Yes, I'm working on a new book. For more info, please head over to one of my long-favorite book blogs: For What It's Worth. Karen began blogging in late 2009 - around the same time I began writing Between the Lines - which I would eventually ask Karen to review. She's celebrating her sixth blogoversary this month, and she invited me to write a guest post about the five songs that shaped my five heroes. (I promise to be more forthcoming when I can! Such as: I've been sorting through recent photoshoot images that are so incredible I've narrowed the possibilities down to three dozen prospects. *sigh*)
For the moment, however, everything has taken a backseat to my family's needs.
What I'm experiencing is not uncommon to those in my age group. We're not quite done caregiving our children when we're required to pick up caregiving our parents. This is the point where I'd quit a job if I could, but like most of my working peers, I can't afford to do that. I need my writing income as much as I need the emotional release of writing. I must fit my job around personal responsibilities that no one can do in my place.
My parents are gradually losing control of their independence, despite all three of us trying our best not to face it. Because it's hard. Because the role-reversal lands squarely between uncomfortable and this-feels-dead-wrong. Because there are no simple solutions to anything. Because there's no escaping the fact that this will someday be me, needing assistance.
Good thing about that last one, though - Golden Rule, anyone? If I found myself at the mercy of fears that seemed imaginary to everyone around me but were utterly real to me, would I want to be left in the care of strangers? Would I strive to make myself understood and feel the terrifying weight of frustration when I couldn't? Would I still need to be touched and loved? Would I want my daughter to give up because she was afraid she might fail?
My mother contracted C Diff approximately three months ago, but was misdiagnosed for weeks, during which time it ravaged her intestines, her heart, and finally her mental status. After diagnosis, everyone entering her ICU room had to suit up, and though I understood the need to stop the spread of the damned infection, I worried that being granted not one moment of skin-to-skin contact with anyone would make her feel untouchable and perhaps even unloved.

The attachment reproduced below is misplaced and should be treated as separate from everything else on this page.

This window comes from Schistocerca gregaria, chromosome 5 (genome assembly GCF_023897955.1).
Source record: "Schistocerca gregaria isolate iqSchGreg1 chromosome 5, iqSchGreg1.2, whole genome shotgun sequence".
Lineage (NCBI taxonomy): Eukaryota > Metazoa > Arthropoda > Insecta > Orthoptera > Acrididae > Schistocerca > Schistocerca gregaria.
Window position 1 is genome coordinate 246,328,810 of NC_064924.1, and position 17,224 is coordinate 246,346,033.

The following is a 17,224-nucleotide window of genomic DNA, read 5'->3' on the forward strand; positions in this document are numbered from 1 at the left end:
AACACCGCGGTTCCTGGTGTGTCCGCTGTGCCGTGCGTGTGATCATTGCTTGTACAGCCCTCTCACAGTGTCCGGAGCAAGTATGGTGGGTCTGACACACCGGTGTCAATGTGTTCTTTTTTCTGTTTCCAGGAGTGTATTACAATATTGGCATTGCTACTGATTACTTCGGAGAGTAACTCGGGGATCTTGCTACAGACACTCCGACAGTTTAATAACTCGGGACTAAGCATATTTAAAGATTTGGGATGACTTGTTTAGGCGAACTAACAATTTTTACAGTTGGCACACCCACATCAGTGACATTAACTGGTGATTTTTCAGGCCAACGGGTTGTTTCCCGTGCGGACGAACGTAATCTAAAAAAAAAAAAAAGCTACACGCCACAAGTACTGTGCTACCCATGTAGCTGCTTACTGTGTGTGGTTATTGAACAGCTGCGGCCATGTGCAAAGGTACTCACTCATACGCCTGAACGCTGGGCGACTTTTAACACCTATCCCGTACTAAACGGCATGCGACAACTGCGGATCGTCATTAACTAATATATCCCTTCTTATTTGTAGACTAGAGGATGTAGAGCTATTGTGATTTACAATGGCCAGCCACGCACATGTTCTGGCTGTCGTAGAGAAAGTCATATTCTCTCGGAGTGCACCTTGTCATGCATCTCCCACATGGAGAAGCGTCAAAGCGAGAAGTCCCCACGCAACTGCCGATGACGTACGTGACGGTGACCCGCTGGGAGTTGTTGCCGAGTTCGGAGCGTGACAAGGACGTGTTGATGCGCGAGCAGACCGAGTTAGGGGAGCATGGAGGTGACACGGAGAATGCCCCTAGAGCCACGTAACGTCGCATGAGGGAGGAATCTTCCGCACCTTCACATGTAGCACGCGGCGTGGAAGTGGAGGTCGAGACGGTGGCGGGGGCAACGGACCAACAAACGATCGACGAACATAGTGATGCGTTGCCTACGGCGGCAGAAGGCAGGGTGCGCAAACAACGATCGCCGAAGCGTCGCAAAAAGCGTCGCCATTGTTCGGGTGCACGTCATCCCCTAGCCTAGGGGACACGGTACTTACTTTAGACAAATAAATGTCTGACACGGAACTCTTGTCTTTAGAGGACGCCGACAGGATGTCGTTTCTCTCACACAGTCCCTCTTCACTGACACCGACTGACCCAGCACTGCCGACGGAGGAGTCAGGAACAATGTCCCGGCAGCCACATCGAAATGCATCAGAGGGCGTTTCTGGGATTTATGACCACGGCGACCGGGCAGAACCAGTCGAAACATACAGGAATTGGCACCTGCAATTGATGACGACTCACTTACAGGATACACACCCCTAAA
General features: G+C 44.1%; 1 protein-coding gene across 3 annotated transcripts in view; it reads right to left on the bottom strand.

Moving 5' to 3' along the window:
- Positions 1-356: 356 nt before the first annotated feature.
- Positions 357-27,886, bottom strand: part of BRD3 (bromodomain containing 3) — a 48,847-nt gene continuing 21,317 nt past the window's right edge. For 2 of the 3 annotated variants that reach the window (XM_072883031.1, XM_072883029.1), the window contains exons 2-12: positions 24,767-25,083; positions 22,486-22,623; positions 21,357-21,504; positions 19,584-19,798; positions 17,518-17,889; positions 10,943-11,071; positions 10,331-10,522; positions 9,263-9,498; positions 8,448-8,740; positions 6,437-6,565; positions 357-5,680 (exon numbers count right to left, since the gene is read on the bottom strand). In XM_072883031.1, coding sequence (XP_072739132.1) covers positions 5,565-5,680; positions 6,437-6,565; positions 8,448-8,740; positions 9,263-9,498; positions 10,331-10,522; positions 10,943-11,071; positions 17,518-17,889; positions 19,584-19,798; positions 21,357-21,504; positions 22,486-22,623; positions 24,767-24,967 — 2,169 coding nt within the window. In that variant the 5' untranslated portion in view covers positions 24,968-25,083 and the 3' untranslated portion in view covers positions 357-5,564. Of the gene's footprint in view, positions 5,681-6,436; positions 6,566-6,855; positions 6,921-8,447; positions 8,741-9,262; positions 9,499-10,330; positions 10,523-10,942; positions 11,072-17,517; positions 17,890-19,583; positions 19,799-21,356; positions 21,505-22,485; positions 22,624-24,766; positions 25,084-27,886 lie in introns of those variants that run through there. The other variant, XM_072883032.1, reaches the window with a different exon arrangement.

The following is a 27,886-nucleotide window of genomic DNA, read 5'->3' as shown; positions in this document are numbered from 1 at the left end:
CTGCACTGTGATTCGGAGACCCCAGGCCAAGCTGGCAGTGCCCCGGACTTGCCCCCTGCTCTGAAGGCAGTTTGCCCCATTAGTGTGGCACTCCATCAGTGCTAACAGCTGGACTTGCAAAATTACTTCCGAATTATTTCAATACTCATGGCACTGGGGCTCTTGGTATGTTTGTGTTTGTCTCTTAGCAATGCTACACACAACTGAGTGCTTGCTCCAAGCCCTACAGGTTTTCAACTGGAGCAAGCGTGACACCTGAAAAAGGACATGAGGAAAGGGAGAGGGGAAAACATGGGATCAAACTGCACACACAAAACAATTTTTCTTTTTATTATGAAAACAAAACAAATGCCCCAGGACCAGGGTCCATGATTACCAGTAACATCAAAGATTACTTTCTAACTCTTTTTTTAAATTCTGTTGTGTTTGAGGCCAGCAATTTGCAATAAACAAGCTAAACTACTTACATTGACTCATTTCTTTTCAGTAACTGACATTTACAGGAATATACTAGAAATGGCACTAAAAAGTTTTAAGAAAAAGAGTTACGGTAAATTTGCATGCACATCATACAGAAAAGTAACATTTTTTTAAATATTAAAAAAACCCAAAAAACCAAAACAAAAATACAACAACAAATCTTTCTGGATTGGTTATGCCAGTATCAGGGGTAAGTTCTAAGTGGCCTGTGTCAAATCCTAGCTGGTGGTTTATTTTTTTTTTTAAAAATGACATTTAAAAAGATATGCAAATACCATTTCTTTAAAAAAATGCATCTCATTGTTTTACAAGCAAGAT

She's healing physically, we hope, but she isn't herself, and frankly, we don't know if she'll come back to us. We only know that right now, she's scared and ashamed and angry and humiliated by the procedures she's enduring and her inability to understand it all or have any power over it. Right now, she needs the support and reassurance of those who love her, even if she isn't fully aware of it.
Three years ago, my father began losing his sight. After nearly 80 years of enviable vision, he rapidly lost the ability to drive, watch television, or sit and read a book. His Parkinson's made anything requiring finger-driven motor skills nigh-impossible, so many otherwise accessible things were still inaccessible to him. Because blindness developed at an age when learning new things would be challenging at best, he acclimated by leaning on my mother to be his eyes.
What she sees or doesn't is no longer credible, at least for the time being. His mental competence fully intact, he is effectively more blinded by her illness. In her current state, she lashes out, and he frequently gets the brunt of it. Yet there is no bitterness in his heart.
I was raised to believe that love never fails, and as I sat watching my parents yesterday, my belief in the truth of that was fortified.
Love is patient. Love is kind. Love is my mother saying, "Don't leave me," and my father replying, "I won't, sweetheart," before I have no choice but to take him home to sleep so he can come back the next day and hold her hand.